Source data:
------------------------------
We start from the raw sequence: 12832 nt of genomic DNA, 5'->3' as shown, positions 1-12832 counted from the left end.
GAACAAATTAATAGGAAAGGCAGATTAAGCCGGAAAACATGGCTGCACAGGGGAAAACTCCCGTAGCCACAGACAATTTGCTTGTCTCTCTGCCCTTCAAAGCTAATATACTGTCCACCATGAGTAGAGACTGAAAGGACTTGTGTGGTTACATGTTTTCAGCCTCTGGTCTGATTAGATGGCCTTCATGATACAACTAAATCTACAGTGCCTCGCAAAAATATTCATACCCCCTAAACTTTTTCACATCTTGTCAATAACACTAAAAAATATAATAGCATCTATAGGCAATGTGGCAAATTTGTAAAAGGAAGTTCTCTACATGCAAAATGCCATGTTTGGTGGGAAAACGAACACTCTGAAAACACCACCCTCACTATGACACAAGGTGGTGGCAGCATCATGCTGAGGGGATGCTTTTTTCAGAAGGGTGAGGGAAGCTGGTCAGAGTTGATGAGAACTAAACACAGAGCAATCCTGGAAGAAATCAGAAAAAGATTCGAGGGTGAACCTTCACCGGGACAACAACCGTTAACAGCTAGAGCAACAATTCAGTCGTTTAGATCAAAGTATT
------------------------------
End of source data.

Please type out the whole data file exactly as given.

We start from the raw sequence: 12832 nt of genomic DNA, 5'->3' as shown, positions 1-12832 counted from the left end.
GAACAAATTAATAGGAAAGGCAGATTAAGCCGGAAAACATGGCTGCACAGGGGAAAACTCCCGTAGCCACAGACAATTTGCTTGTCTCTCTGCCCTTCAAAGCTAATATACTGTCCACCATGAGTAGAGACTGAAAGGACTTGTGTGGTTACATGTTTTCAGCCTCTGGTCTGATTAGATGGCCTTCATGATACAACTAAATCTACAGTGCCTCGCAAAAATATTCATACCCCCTAAACTTTTTCACATCTTGTCAATAACACTAAAAAATATAATAGCATCTATAGGCAATGTGGCAAATTTGTAAAAGGAAGTTCTCTACATGCAAAATGCCATGTTTGGTGGGAAAACGAACACTCTGAAAACACCACCCTCACTATGACACAAGGTGGTGGCAGCATCATGCTGAGGGGATGCTTTTTTCAGAAGGGTGAGGGAAGCTGGTCAGAGTTGATGAGAACTAAACACAGAGCAATCCTGGAAGAAATCAGAAAAAGATTCGAGGGTGAACCTTCACCGGGACAACAACCGTTAACAGCTAGAGCAACAATTCAGTCGTTTAGATCAAAGTATT